Why Filipino Musicians And Artists Should Clamor For A Systemic Change

I work in the arts and education field. Much like an OFW, I have had to look into opportunities outside of my native Philippines to get decent work that would support myself and my family. Because of the Internet, I was able to do that from the comfort of where home might be. Otherwise, my son and I would starve had I only kept looking for opportunities locally.

Sometimes I ask myself why are there only very limited opportunities for musicians and artists such as myself here in the Philippines? Why has it been such an uphill battle? Isn’t there a way to level off the playing field?

Because of the 1987 Constitution, the Philippines has a very broken system of governance that keeps the competent people out of leadership in favor of popular ones. We simply don’t have a meritocracy here. Couple that with too much freedom, too much checks and balances in every aspect of government transactions, patronage politics, and a highly protectionist economic policy, and you have a recipe for keeping competition out in favor of the Philippine oligarchy. For decades, this has resulted in them being able to control wages and prices. They keep salaries low despite rising inflation. Lesser purchasing power, higher prices for everything. It’s a sad reality here in the Philippines.

Such facts are very much evident with the Philippines having expensive electricity, ridiculously slow internet (when compared to the rest of Asia), and rising prices for basic commodities. Couple that with a dearth of opportunities and low wages, it’s no wonder why we’re still in the Third World.

Now, what does have to do with anything in the arts? Anything in the field of arts appeals to a higher need, in accordance to Maslow’s hierarchy of needs. The arts mostly appeal to self-esteem and self-actualization needs. Therefore, in a country like the Philippines where many people will only have enough for biological needs (food, shelter), arts become low in the list of priorities. I’m in the music performance and music education field. This means that in my country, I won’t have the same opportunities as I would have in developed nations where they definitely have more funding for the arts. Would someone living below the poverty line who can only afford to eat Pagpag have enough money to spend on piano lessons? Of course not! They need to eat first!

Some people would say, “Why not give lessons or play for free.” Well, I have done just that all my life, but I need paying patrons too. I need to eat and I need to keep my bills paid.

Such limitations in the Philippine economy only means less patrons, and less music students. Therefore, less opportunities for musicians like me.

It’s no surprise why working musicians and artists like myself look for opportunities to get paid work in class B to A markets, which is just about maybe 5% to 10% of the Philippine population.

Why not enable the rest of society to get to that level? Why not turn the Philippines into something like Australia or Singapore? No wonder why most of my relatives are in Australia. It’s a matter of economics. The kinds of work they do in Australia (which pays them really well) only amounts to chump change here in the Philippines.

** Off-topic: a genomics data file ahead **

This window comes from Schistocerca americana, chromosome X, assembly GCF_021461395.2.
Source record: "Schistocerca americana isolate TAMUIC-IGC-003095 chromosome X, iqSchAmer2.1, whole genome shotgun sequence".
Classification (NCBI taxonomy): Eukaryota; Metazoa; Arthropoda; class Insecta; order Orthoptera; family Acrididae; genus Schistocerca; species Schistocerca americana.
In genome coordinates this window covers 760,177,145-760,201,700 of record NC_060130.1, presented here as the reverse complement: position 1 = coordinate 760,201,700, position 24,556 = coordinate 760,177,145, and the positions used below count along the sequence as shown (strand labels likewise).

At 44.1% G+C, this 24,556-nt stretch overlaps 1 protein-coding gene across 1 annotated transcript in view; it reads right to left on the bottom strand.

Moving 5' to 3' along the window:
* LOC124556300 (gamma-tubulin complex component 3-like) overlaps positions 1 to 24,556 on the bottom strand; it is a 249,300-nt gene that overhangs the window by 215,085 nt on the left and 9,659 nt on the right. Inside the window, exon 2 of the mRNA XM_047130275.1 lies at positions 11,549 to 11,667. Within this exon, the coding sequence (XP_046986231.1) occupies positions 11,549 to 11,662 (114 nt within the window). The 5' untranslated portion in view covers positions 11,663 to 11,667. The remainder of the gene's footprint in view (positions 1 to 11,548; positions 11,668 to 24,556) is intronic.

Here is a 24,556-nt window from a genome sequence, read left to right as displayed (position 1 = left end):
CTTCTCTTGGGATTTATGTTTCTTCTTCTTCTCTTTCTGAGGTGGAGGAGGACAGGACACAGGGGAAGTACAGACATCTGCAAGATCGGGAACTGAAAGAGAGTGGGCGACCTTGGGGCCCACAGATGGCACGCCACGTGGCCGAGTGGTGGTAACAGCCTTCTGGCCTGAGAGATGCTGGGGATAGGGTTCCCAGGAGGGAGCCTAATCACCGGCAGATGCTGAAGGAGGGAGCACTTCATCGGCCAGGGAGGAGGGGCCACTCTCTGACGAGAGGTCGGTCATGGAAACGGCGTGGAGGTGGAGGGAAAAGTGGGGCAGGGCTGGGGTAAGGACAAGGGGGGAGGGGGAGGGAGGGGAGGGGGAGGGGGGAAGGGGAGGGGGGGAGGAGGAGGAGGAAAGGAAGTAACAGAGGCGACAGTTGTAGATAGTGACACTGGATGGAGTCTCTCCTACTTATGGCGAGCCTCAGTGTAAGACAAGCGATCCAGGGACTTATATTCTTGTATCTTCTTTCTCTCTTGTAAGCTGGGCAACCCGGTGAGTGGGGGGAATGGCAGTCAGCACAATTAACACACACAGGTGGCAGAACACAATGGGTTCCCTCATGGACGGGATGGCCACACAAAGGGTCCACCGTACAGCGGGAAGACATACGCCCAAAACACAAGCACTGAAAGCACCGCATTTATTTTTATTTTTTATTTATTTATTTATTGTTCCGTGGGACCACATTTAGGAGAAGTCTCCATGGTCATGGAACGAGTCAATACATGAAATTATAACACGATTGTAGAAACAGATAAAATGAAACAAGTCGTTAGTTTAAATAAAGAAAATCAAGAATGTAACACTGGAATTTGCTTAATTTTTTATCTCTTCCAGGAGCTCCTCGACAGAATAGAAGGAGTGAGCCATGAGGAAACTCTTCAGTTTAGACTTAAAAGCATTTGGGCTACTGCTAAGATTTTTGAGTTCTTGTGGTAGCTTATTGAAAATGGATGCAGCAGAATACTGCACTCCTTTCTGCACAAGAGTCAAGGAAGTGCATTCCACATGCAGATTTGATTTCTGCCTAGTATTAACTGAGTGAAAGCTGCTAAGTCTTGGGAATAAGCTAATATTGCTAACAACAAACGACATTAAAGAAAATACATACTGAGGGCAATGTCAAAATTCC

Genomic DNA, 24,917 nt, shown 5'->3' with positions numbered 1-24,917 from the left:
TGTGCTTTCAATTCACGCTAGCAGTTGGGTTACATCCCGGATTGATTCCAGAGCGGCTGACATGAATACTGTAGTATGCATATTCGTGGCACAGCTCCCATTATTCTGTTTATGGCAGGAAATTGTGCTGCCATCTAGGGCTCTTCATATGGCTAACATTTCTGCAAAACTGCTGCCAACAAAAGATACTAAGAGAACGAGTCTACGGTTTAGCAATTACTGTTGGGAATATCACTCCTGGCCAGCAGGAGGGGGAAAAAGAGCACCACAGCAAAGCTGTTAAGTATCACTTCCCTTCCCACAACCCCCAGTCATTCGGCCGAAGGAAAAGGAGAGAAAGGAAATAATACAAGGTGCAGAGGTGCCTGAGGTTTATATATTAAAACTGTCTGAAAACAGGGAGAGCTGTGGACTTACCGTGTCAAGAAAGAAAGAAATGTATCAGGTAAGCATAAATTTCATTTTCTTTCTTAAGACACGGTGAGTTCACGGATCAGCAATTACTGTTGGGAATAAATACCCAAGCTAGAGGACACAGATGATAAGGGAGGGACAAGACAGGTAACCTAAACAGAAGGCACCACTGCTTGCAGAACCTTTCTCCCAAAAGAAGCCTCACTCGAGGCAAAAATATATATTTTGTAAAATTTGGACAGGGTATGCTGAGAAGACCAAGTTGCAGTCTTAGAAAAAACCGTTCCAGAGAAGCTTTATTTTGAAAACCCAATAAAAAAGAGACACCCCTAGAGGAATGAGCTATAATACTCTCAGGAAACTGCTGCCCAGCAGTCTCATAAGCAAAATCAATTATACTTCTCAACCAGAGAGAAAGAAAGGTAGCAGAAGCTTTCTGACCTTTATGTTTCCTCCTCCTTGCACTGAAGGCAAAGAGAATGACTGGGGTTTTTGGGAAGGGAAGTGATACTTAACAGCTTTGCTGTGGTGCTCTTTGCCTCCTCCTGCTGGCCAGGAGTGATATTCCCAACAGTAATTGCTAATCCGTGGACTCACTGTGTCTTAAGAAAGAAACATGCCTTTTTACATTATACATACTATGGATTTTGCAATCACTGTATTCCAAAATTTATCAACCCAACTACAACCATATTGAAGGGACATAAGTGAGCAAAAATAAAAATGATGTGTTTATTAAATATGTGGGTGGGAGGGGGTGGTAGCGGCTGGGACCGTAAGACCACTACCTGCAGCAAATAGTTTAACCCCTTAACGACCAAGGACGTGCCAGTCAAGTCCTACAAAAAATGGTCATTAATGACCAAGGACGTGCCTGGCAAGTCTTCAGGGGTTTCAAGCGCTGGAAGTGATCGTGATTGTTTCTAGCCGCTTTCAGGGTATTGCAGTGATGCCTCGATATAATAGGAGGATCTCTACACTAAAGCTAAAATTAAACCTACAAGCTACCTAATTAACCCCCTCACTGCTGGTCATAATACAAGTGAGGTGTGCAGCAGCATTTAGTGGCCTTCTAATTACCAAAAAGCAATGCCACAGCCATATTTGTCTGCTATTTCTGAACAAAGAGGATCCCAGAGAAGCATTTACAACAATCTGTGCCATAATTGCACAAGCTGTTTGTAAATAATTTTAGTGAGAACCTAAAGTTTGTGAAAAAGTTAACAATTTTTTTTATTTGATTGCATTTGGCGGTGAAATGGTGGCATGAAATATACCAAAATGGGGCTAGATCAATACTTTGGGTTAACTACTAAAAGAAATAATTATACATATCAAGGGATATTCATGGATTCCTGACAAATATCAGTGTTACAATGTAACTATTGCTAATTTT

It’s old news to me that every artist in the world is experiencing such an uphill battle, even in developed economies. Being in a third-world nation only means that the struggle is harder.

The way I see how things would change is if the Philippines adopt a new system. I’m very much in favor of scrapping the 1987 Constitution to make way for a federal-parliamentary government that is practiced in more developed nations like Switzerland and Australia in order for changes to happen and an economic policy that allows for foreign investments to come in smoothly, a strategy that Singapore employed to transform their nation from a destitute land to one of the most influential economies in Southeast Asia. Such a change is long overdue.

There are people who would argue that it’s the people that need to change despite the system. For as long as I have lived on this earth, that has not happened simply because the 1987 Constitution has created an environment where the incompetent can flourish and the rich 1% can take advantage of the situation, limiting opportunities only to themselves while handing out enough scraps for the 99% to survive and keep them rich.

Should a more open economic policy open up, local businesses would have to compete against foreign investors. They would have to be able to match the quality of service at a lower price point. Wages would go up as more investors compete for skilled labor resulting in higher overall wages and purchasing power. The economy would improve, giving enough purchasing power to the masses to go for higher needs such as music and the arts. At least in this scenario, even my colleagues in the independent music scene won’t have to play music for free anymore.

Folks like Orion Dumdum from the CoRRECT Movement can explain how this works better than I am. If you want to know more, I recommend that you check out the CoRRECT Movements argument for a systemic change.

I hope I have stated enough reasons why a Filipino musician and artist like myself should keep on clamoring for a systemic change in the Philippines.

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